Since taking on the role of Civil Service Health and Wellbeing Champion last September, I’ve heard from many of you about what you think can make a difference to our health and wellbeing, inside and outside work. Your views and suggestions have helped to shape my own priorities as champion.
A year ago, John Manzoni, Chief Executive of the Civil Service, outlined the vision for ‘A Brilliant Civil Service’. We can only realise our ambition to be part of the best Civil Service in the world if we work in an environment that supports our wellbeing and helps us to look after our own health. We are at our most productive and fully engaged at work when we are healthy, happy and feel able to be ourselves.
We’ve just held the second Civil Service Physical Activity Week, when we asked you to consider increasing your activity levels by making a few small changes or taking part in some fun activities with friends and family. I want to build on this and the other great work on health and wellbeing happening across the Civil Service and within departments, including actions on mental health, workplace adjustments and a healthy lifestyle.
We should be ambitious. To help guide action, I have identified five priorities for health and wellbeing in the Civil Service.
1. Provide visible leadership for health and wellbeing
Creating a Civil Service culture that recognises the importance of health and wellbeing, and builds it into everyday decisions about how work is organised and change is managed, is crucial. I want to see leaders at every level ensuring that this happens. Each main department now has a senior health and wellbeing champion and I will be working with them to implement this agenda and make sure things happen on the ground.
We’ve been holding practical sessions at Civil Service Live on building resilience and managing stress. I want to see us doing more to increase capability in these areas across the Civil Service.
We will also look at what more we can do to ensure managers are supported in their roles in a way that promotes health and wellbeing in the workplace. We already have some new products on the Civil Service Learning website and are making sure you can access easy-to-read guidance on a range of health and wellbeing issues, including links to helpful websites.
2. Encourage an open dialogue leading to action on mental health
We know that one in four people will be affected by a mental health problem this year, yet there is still a reluctance to openly discuss this issue. As a result, too many people suffer in silence and don’t get the help they need. I want to create a culture that encourages you to talk about any mental health issues you may have, whilst equipping your manager to respond.
Senior leaders including Rupert McNeil, our Chief People Officer are already talking openly about their mental health experiences. I want this to be part of a greater openness so that those of you experiencing mental health problems receive support at the earliest stage. We can then make sure you get the help you need, whether from Mental Health First Aiders or their equivalent, Employee Assistance Programme advisers or Occupational Health.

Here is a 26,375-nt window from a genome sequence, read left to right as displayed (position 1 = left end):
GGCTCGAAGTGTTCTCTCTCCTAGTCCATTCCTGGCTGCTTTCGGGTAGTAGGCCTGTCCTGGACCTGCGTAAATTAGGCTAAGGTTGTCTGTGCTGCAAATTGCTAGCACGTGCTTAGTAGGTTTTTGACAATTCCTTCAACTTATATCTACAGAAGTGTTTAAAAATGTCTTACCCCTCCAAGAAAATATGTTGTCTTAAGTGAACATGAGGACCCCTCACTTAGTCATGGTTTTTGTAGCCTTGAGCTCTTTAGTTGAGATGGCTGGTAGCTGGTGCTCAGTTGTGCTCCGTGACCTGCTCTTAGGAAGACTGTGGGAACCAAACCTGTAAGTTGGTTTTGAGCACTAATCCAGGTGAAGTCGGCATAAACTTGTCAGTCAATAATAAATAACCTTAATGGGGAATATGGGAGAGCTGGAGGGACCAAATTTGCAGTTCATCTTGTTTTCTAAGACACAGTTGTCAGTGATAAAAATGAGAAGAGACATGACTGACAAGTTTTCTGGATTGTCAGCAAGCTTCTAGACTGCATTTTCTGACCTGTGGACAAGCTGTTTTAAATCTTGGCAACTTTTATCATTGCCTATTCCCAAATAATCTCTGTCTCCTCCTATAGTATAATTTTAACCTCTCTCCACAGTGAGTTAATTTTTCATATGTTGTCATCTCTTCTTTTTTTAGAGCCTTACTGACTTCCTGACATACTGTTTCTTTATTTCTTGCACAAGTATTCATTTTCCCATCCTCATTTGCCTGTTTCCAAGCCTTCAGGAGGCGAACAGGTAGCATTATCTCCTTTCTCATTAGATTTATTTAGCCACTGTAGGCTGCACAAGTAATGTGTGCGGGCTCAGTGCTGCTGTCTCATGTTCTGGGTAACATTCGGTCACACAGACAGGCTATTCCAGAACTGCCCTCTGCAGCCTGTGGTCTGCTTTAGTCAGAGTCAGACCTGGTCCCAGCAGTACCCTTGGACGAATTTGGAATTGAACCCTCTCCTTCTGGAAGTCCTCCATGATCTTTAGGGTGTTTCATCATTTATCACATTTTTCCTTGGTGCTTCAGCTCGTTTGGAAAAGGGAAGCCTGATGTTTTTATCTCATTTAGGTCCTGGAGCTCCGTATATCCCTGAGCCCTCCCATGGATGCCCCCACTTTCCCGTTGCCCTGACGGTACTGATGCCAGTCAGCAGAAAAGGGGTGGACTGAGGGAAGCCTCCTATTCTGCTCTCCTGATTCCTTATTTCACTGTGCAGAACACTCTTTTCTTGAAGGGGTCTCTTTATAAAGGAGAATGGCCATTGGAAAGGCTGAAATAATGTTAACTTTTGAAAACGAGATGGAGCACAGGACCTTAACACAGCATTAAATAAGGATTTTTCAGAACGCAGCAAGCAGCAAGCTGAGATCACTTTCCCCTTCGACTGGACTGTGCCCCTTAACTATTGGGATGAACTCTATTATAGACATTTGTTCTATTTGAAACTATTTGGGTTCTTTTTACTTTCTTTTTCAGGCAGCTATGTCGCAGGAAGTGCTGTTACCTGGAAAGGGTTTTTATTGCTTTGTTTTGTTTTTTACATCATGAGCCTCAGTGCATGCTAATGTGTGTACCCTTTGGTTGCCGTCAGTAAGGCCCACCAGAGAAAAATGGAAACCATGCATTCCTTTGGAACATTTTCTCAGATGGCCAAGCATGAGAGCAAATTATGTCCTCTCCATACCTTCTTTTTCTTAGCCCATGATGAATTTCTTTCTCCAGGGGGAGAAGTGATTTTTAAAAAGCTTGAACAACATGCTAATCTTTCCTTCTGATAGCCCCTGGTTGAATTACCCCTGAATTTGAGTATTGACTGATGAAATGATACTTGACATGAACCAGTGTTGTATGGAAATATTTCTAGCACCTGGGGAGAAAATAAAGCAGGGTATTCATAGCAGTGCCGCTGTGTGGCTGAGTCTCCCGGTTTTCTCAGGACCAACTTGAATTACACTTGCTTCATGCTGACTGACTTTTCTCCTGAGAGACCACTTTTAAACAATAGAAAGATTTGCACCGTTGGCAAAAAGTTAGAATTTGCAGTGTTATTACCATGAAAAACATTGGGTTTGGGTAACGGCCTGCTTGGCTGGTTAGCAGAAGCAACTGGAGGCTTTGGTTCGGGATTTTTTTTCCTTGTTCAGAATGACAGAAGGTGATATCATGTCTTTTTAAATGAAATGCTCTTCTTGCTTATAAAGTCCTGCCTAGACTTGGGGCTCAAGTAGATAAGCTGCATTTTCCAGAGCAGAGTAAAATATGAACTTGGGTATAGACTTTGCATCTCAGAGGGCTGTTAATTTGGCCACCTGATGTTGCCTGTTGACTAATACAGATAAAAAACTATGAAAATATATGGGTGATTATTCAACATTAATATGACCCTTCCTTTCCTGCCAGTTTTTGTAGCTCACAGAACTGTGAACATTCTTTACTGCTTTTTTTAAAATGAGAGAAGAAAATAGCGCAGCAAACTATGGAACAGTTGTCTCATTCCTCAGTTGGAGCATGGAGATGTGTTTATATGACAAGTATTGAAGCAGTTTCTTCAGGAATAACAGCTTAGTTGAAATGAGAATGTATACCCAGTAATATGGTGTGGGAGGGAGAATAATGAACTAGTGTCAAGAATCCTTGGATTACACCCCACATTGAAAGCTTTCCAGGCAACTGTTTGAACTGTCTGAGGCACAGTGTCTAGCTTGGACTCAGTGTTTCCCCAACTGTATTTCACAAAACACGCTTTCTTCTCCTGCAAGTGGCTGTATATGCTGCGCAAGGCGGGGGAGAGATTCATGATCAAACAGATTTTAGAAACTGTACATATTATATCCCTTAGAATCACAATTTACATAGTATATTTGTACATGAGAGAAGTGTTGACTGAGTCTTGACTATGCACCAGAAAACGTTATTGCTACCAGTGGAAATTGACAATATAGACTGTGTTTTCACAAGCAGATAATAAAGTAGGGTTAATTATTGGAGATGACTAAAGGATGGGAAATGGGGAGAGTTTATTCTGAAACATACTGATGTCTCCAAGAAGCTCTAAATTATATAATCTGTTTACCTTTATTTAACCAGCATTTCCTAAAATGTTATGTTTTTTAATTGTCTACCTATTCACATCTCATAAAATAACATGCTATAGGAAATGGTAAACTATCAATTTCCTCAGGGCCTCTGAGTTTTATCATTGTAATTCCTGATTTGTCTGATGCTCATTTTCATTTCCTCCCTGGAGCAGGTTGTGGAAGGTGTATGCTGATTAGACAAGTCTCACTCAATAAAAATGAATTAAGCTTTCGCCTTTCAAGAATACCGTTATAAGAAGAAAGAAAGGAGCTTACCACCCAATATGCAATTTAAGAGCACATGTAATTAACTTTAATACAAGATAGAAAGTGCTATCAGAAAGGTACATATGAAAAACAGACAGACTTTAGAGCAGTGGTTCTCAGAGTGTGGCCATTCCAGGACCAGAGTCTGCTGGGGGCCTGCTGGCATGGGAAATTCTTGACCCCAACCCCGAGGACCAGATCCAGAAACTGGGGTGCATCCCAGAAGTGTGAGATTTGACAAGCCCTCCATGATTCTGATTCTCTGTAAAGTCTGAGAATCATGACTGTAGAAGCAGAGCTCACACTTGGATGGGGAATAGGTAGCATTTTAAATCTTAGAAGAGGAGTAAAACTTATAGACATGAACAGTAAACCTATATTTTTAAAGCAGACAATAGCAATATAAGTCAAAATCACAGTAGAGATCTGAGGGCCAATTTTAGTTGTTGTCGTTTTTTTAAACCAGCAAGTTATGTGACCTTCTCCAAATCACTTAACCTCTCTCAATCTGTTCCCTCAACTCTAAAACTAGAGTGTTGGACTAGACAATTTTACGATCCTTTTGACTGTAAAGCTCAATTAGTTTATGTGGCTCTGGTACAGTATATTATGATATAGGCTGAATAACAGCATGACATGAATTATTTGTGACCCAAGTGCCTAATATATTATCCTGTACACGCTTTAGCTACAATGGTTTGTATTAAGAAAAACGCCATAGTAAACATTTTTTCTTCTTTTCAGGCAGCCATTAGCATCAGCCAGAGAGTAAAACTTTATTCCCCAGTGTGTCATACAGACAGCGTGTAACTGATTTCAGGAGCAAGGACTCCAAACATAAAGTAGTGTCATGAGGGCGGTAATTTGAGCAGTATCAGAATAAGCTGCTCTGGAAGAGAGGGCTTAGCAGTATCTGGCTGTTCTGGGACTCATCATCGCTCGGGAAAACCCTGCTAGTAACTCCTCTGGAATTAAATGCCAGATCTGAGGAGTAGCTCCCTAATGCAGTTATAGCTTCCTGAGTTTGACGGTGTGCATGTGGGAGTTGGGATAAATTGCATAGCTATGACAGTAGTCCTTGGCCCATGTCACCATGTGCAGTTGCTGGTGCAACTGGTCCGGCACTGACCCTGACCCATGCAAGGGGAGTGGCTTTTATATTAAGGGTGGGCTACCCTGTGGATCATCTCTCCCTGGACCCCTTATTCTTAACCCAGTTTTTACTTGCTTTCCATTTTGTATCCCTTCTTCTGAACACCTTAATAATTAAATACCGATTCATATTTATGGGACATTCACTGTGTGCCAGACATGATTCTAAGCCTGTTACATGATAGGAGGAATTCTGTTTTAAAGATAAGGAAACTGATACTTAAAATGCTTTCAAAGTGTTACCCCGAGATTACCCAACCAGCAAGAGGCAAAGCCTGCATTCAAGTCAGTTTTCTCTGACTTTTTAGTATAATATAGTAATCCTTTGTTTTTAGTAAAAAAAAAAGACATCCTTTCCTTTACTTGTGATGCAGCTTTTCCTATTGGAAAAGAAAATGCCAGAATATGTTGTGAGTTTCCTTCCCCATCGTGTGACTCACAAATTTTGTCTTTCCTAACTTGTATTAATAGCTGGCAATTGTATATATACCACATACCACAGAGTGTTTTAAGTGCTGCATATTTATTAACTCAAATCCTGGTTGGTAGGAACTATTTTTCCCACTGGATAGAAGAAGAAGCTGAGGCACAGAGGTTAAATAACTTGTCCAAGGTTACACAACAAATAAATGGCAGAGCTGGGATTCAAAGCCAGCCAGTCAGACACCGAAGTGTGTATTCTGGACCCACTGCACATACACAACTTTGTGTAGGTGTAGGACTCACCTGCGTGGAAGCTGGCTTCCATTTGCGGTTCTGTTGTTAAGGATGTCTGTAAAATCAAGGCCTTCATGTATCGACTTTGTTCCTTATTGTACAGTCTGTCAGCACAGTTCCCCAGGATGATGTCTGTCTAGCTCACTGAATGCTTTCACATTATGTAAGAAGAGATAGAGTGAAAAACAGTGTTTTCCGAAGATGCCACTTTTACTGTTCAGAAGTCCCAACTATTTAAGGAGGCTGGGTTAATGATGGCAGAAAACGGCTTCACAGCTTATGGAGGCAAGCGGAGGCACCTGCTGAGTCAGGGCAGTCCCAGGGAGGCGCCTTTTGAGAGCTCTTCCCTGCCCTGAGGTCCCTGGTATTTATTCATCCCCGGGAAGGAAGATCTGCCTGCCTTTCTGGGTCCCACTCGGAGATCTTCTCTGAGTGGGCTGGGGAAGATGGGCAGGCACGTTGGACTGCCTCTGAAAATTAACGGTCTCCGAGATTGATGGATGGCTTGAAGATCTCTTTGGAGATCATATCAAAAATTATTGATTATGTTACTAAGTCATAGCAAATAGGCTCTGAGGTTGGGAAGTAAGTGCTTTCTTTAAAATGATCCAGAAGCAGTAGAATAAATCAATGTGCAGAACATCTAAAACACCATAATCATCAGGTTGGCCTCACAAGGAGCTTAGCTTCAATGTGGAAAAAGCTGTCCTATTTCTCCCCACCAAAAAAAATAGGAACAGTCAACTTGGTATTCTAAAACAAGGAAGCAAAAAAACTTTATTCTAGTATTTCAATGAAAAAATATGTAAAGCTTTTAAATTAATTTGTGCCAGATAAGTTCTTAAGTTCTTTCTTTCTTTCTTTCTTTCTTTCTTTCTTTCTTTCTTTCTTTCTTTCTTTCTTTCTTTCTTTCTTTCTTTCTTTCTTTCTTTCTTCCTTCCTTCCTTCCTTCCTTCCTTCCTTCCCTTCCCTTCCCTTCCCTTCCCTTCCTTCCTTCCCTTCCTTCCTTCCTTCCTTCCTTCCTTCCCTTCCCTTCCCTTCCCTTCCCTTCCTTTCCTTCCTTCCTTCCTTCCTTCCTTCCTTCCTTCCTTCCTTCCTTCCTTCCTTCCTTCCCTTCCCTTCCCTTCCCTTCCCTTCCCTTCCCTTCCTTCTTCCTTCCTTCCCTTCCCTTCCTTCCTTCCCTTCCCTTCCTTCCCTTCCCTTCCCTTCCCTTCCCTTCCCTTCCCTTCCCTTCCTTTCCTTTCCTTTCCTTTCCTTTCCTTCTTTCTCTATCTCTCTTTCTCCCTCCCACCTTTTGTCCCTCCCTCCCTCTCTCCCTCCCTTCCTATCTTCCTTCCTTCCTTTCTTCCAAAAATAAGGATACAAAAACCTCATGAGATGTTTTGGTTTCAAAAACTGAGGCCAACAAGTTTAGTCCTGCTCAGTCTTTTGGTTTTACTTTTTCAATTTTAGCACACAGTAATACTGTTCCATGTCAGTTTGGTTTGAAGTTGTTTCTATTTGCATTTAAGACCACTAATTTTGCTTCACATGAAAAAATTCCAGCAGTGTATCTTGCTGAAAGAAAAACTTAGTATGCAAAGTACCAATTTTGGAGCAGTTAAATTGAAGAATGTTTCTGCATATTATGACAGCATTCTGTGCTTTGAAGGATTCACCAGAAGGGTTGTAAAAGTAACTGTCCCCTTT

3. Promote the benefits of a healthy lifestyle
I want us to create a working environment that promotes physical activity and healthy eating.
We all know that physical activity has general health benefits but it also helps in preventing and treating musculoskeletal problems. We are going to build on Physical Activity Week and do some work to see how we can help those of you who are office-based to move more during the working day.
4. Promote national wellbeing campaigns
I want to make sure that you have information about issues that may affect you and where you can get more help and advice. We will be promoting campaigns such as One You and the free NHS health checks for those aged 40 to 74 available in England, together with similar initiatives in other parts of the UK.
I will also be supporting activities organised by departments. In May I highlighted Mental Health Awareness Week and the benefits of being physically active. Thanks to all of you who took part or supported the Charity for Civil Servants Walking Challenge. You walked an incredible 563,353 miles, raising over £25,000 for this good cause.
5. Support people to stay at work or return to work
Finally, I want to ensure that those of you with health issues have the support, guidance and access to services you need at the right time.
I will work with departments to ensure you receive support from your manager and Occupational Health to help you back to work if you have a health problem. We will also continue to develop the help provided if you need a workplace adjustment through the Central Workplace Adjustment Service. This can help with adjustments for mental as well as physical health problems.
This year we have also introduced a new Health and Wellbeing category in the annual Civil Service Awards. The recipient will be a team or individual that has made a significant contribution to promoting or improving health and wellbeing within the Civil Service, helping to make it a great place to work. Nominations close on 21 July.
We can only create a healthy, happy and productive workforce if we work together. You should hear from your senior health and wellbeing champion shortly about the action they and your department are undertaking on these priorities.
I’d love to get your further thoughts and suggestions on how we can take these priorities forward. You can post them below or send them to firstname.lastname@example.org.